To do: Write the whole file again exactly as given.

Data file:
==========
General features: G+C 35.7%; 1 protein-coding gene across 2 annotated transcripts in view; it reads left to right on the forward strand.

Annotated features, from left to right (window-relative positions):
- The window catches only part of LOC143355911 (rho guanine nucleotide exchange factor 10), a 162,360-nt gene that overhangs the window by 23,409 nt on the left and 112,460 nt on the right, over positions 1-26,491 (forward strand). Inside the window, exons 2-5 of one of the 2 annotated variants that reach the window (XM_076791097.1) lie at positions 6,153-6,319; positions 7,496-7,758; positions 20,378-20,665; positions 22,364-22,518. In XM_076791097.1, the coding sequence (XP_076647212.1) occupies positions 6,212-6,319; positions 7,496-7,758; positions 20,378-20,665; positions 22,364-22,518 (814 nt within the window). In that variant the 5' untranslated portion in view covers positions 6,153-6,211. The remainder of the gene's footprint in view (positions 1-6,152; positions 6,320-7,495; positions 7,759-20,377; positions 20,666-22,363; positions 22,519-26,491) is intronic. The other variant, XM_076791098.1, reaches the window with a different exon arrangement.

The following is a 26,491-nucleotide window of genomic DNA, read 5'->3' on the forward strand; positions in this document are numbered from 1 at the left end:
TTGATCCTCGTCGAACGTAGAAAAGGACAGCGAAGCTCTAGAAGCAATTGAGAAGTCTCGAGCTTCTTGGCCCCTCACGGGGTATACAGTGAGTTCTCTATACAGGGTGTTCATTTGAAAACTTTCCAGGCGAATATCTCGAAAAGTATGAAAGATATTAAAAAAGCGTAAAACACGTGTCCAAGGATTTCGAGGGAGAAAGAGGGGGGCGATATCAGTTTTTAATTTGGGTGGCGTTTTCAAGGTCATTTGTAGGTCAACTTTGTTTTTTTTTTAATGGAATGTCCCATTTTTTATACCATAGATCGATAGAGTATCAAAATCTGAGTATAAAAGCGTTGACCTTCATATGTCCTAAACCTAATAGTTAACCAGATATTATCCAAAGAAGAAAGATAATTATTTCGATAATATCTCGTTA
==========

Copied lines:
General features: G+C 35.7%; 1 protein-coding gene across 2 annotated transcripts in view; it reads left to right on the forward strand.

Annotated features, from left to right (window-relative positions):
- The window catches only part of LOC143355911 (rho guanine nucleotide exchange factor 10), a 162,360-nt gene that overhangs the window by 23,409 nt on the left and 112,460 nt on the right, over positions 1-26,491 (forward strand). Inside the window, exons 2-5 of one of the 2 annotated variants that reach the window (XM_076791097.1) lie at positions 6,153-6,319; positions 7,496-7,758; positions 20,378-20,665; positions 22,364-22,518. In XM_076791097.1, the coding sequence (XP_076647212.1) occupies positions 6,212-6,319; positions 7,496-7,758; positions 20,378-20,665; positions 22,364-22,518 (814 nt within the window). In that variant the 5' untranslated portion in view covers positions 6,153-6,211. The remainder of the gene's footprint in view (positions 1-6,152; positions 6,320-7,495; positions 7,759-20,377; positions 20,666-22,363; positions 22,519-26,491) is intronic. The other variant, XM_076791098.1, reaches the window with a different exon arrangement.

The following is a 26,491-nucleotide window of genomic DNA, read 5'->3' on the forward strand; positions in this document are numbered from 1 at the left end:
TTGATCCTCGTCGAACGTAGAAAAGGACAGCGAAGCTCTAGAAGCAATTGAGAAGTCTCGAGCTTCTTGGCCCCTCACGGGGTATACAGTGAGTTCTCTATACAGGGTGTTCATTTGAAAACTTTCCAGGCGAATATCTCGAAAAGTATGAAAGATATTAAAAAAGCGTAAAACACGTGTCCAAGGATTTCGAGGGAGAAAGAGGGGGGCGATATCAGTTTTTAATTTGGGTGGCGTTTTCAAGGTCATTTGTAGGTCAACTTTGTTTTTTTTTTAATGGAATGTCCCATTTTTTATACCATAGATCGATAGAGTATCAAAATCTGAGTATAAAAGCGTTGACCTTCATATGTCCTAAACCTAATAGTTAACCAGATATTATCCAAAGAAGAAAGATAATTATTTCGATAATATCTCGTTA